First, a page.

The global village international and comparative media systems
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The Global Village: International and Comparative Media Systems. International Media Systems. Global Print Media – Newspapers General or financial The International Herald Tribune USA Today International WorldPaper The Financial Times of London The Economist The Wall Street Journal.

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The Global Village: International and Comparative Media Systems

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The global village international and comparative media systems

The Global Village: International and Comparative Media Systems


International media systems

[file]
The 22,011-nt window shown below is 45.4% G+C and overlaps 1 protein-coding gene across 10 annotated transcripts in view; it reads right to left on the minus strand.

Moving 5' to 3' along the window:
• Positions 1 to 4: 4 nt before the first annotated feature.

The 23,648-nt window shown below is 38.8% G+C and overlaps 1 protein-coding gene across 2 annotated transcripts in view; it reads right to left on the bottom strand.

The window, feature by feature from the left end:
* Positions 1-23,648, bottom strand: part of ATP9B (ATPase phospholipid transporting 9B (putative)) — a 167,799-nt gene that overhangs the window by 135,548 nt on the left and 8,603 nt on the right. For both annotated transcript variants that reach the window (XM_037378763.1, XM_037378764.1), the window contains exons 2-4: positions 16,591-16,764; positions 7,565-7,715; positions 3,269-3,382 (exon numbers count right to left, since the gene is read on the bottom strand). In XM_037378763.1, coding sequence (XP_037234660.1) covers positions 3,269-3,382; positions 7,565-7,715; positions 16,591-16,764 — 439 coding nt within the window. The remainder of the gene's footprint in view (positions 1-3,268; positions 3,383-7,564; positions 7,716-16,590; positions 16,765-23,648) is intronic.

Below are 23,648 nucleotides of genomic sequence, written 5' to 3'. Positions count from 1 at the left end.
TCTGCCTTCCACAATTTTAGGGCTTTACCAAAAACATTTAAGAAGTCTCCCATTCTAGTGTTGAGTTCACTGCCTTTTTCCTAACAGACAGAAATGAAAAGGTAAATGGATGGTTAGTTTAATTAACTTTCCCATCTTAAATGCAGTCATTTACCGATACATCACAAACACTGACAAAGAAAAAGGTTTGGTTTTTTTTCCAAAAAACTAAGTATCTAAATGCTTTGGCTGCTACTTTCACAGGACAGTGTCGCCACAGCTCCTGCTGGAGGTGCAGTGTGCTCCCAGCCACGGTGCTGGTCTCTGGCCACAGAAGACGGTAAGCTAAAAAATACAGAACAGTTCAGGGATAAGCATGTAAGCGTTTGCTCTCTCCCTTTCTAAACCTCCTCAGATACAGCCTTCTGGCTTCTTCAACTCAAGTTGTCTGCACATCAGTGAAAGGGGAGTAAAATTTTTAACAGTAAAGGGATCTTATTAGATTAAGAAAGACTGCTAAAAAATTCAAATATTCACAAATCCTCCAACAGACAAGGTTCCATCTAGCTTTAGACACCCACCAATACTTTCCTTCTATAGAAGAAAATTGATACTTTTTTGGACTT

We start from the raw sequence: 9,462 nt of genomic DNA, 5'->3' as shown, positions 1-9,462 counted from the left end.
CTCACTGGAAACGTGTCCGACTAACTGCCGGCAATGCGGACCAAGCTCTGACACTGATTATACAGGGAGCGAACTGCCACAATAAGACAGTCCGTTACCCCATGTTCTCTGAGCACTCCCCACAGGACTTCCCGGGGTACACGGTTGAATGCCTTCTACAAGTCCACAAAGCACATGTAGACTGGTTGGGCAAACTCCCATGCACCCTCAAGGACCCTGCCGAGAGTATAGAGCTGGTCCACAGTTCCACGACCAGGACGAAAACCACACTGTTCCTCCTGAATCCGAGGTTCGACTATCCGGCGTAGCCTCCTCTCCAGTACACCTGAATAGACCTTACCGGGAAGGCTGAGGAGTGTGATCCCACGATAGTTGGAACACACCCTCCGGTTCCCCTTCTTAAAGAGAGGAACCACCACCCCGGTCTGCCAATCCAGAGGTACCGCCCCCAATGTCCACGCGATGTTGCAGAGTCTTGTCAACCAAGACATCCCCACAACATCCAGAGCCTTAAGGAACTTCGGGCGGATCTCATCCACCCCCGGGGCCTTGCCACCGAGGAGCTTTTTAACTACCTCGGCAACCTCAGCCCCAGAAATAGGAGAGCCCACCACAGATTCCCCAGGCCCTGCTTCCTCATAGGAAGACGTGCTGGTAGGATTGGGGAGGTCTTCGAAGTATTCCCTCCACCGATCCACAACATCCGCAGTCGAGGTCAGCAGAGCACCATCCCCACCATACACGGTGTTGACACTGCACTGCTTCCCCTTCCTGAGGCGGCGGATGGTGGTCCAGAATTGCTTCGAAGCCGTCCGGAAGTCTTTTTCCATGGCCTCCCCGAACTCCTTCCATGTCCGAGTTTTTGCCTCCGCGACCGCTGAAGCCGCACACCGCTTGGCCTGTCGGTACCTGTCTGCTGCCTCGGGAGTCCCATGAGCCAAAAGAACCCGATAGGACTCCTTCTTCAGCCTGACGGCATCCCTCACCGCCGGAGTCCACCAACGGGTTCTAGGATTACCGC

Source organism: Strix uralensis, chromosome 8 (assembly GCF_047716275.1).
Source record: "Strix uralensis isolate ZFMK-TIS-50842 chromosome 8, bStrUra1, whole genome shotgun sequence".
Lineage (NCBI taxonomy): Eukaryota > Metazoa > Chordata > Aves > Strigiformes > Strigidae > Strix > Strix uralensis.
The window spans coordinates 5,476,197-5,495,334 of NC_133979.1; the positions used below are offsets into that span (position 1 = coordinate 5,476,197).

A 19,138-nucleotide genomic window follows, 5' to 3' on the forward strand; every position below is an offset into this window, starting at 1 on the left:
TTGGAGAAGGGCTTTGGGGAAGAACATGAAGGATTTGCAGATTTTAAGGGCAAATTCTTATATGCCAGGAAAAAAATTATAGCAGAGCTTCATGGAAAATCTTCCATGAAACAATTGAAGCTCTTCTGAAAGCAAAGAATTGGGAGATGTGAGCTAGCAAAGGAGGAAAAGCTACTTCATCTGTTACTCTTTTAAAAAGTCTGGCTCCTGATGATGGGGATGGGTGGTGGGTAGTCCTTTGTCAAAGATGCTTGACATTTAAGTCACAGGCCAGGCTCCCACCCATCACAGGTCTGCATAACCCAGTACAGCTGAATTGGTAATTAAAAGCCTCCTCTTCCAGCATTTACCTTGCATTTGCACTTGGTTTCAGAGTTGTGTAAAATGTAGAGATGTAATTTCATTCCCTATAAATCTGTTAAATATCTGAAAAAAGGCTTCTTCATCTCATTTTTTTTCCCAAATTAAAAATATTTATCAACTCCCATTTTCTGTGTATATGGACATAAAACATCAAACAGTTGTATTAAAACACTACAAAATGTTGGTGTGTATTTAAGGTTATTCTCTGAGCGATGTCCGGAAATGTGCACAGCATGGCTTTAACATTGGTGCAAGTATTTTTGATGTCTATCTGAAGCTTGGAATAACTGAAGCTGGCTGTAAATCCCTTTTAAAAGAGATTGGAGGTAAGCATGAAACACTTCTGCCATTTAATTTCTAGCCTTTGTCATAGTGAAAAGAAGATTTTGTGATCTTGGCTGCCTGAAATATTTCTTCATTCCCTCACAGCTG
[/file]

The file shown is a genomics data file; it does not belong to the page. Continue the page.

International Media Systems

  • Global Print Media – Newspapers

    • General or financial

    • The International Herald Tribune

    • USA Today International

    • WorldPaper

    • The Financial Times of London

    • The Economist

    • The Wall Street Journal


International media systems1

International Media Systems

  • Global Print Media – Wire Services

    • International flow of news dominated by global wire services

    • Reuters

    • Associated Press

    • Agence France Presse

    • ITAR-TASS

    • New York Times Syndicate

    • Los Angeles Times Syndicate


International media systems2

International Media Systems

  • Global Print Media – Magazines

    • Reader’s Digest – 49 editions in 200 countries

    • Time (International)– 190 countries

    • Newsweek (International)– ½ M readers

    • Cosmopolitan – 41 countries

    • Popular Mechanics (Spanish version)

      – Latin America

    • Business Week


International media systems3

International Media Systems

  • Global Broadcasting

  • Shortwave or partnerships with local FM

  • 150 countries broadcast internationally

    • BBC World Service

    • Voice of America